MORP has been working to restore the once-vibrant fruit market in Southwest Colorado. They believe there is strong emerging market for local apples, especially in the burgeoning hard-cider industry, says MORP director Nina Williams.
“The purpose of the grant is to evaluate the feasibility of a mobile cider press in area orchards,” she said.
Pressing juice in an orchard saves the transportation costs of delivering it to a processing facility.
In pilot project this month, Northwest Mobile Juicing, of Montana, will set up its portable pressing plant at a local orchard and press 800 bushels of apples, enough to make 2,200 gallons of juice.
The mobile, commercial-grade juicer includes an apple press, pasteurizer and bag-in-box packager.
“It is a pilot project to see if it will work here in order to bring back a local market for apple juice,” Williams said. “That has been missing since Mountain Sun Juice closed in 2001.”
If the trial apple-press run is a success, the next hurdle would be to pass state and federal regulations for retail and wholesale distribution of packaged apple juice.
Then, if deemed feasible, MORP will prepare a business plan to acquire and operate a mobile pressing plant. The mobile units cost about $120,000, not including the truck and generator.
In the past few years, there has been a local movement to revive long-ignored apple orchards and forge a market for the crop, rather than let the fruit drop to the ground and rot.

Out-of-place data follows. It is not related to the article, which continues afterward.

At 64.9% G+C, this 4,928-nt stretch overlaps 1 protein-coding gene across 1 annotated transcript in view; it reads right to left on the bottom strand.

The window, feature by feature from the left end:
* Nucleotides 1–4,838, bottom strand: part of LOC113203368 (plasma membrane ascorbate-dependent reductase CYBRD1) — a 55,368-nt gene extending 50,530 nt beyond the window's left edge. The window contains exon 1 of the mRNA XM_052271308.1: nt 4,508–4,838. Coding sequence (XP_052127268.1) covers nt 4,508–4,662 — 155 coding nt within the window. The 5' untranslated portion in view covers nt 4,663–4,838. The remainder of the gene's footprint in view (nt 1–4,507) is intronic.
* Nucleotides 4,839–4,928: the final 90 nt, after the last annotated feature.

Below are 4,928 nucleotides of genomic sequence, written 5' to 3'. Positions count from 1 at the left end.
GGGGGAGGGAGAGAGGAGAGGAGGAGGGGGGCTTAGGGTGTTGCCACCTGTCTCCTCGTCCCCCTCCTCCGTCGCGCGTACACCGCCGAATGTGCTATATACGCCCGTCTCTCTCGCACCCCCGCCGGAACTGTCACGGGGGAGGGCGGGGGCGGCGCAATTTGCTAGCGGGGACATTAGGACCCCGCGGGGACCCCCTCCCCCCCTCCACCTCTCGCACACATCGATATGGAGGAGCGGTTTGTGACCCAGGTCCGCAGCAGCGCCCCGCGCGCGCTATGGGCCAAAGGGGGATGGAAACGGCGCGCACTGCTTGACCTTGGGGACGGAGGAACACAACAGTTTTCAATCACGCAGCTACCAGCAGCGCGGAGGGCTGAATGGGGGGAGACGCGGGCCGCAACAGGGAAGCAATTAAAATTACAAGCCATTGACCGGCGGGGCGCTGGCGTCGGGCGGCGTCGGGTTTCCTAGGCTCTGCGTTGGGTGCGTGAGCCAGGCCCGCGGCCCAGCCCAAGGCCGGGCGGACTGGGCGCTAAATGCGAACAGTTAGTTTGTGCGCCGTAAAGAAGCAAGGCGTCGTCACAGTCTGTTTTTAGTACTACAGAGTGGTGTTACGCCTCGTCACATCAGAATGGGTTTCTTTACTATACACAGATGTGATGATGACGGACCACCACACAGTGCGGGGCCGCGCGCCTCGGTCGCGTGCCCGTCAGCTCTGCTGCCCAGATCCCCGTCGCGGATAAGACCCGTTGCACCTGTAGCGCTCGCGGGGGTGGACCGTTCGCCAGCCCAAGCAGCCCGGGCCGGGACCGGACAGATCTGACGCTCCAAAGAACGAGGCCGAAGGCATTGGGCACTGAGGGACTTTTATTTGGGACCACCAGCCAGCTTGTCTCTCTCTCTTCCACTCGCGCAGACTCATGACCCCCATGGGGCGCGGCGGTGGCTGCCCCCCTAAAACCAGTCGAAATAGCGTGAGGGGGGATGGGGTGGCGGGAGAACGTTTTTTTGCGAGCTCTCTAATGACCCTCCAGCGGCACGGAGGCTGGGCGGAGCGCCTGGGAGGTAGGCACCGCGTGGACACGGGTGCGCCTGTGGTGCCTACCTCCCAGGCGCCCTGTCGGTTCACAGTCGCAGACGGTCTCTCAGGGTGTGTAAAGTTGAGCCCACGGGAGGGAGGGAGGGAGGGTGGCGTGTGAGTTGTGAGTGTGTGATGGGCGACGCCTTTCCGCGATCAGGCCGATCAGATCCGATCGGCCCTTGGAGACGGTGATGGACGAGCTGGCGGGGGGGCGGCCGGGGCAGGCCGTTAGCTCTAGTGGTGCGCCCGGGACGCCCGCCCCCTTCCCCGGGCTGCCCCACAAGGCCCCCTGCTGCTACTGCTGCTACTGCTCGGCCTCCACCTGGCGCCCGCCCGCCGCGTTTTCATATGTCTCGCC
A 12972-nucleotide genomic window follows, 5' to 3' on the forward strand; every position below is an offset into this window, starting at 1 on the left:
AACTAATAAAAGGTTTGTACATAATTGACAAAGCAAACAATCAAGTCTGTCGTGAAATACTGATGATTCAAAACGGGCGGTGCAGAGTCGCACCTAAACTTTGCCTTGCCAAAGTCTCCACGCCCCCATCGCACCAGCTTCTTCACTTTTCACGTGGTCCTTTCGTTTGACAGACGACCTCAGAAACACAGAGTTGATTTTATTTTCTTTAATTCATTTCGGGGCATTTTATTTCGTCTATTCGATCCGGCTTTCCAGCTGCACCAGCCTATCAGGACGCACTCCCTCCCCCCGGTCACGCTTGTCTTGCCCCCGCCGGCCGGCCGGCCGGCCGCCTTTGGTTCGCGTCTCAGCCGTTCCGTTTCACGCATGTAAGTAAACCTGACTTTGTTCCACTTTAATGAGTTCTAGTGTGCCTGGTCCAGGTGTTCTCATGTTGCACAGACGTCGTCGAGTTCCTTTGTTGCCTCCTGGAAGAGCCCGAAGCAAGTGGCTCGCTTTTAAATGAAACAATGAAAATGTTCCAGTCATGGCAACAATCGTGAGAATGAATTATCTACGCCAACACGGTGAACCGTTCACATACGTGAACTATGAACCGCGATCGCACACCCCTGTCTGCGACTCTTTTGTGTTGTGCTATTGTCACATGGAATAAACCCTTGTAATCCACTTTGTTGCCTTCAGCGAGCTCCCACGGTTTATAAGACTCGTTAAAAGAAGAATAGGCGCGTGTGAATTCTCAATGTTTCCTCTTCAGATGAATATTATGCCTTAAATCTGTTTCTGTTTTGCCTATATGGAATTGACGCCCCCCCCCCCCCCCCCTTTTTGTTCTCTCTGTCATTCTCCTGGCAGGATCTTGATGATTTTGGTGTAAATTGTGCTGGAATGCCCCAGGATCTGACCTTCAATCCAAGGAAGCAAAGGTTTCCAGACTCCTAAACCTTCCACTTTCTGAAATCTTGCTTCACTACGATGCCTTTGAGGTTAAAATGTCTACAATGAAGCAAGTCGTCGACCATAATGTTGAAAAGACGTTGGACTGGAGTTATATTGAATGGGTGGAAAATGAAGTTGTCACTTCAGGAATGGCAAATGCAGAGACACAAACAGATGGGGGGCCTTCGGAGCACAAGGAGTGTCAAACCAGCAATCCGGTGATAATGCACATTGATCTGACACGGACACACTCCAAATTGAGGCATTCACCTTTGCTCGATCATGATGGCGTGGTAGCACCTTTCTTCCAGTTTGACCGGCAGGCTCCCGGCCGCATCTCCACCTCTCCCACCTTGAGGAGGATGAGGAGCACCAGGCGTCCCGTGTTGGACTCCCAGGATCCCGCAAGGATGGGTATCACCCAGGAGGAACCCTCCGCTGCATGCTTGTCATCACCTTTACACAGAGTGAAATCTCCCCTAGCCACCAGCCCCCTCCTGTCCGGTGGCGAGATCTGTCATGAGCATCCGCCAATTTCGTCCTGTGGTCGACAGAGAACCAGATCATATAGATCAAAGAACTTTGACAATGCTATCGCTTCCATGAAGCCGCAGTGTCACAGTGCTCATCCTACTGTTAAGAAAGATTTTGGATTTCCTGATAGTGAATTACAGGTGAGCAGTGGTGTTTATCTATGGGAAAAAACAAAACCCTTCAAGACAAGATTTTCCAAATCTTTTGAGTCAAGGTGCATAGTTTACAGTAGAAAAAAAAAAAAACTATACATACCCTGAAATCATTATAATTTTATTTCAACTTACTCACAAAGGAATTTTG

Sara Miller saw the potential for her apple orchard in Weber Canyon.
After some research, she discovered many of the varieties — bitter apples known as “spitters” — are ideal for making hard cider because of their heavy tannins and complex flavors. She has been pressing them into juice and is in the planning stages of opening a hard cider store called McNeals in Durango.
“We’ve been giving it to our friends, and they love it,” Miller said. “Cider is a premier business to get into right now.”
According to industry reports, cider sales rose from 4.5 million cases sold in 2010 to 23.2 million cases sold in 2014, but sales tapered off in 2015. Cider consumption in the U.S. has increased 850 percent in the last five years, according to a Cornell University horticulturist, as reported in the Ithaca Voice.
Last year, Miller and her business partner pressed enough apples to generate 9,000 gallons of juice.
“Picking and pressing is labor intensive, but is better than letting go to waste on the ground,” she said, adding that more cold storage facilities are needed for the local industry.
To try out locally made hard cider, attend the Dolores Harvest Fest on Oct. 8 from 10 a.m. to 4 p.m. in Flanders Park. Cider tastings will be at 1 p.m. and 2 p.m. for a fee, and reserved space is limited.
To reserve a spot for hard cider tastings, pre-register via PayPal at montezumaorchard.org, put “cider tasting” in memo line. Or email [email protected] to get on list. The cost for the hard cider tasting is $20 or $15 for MORP members.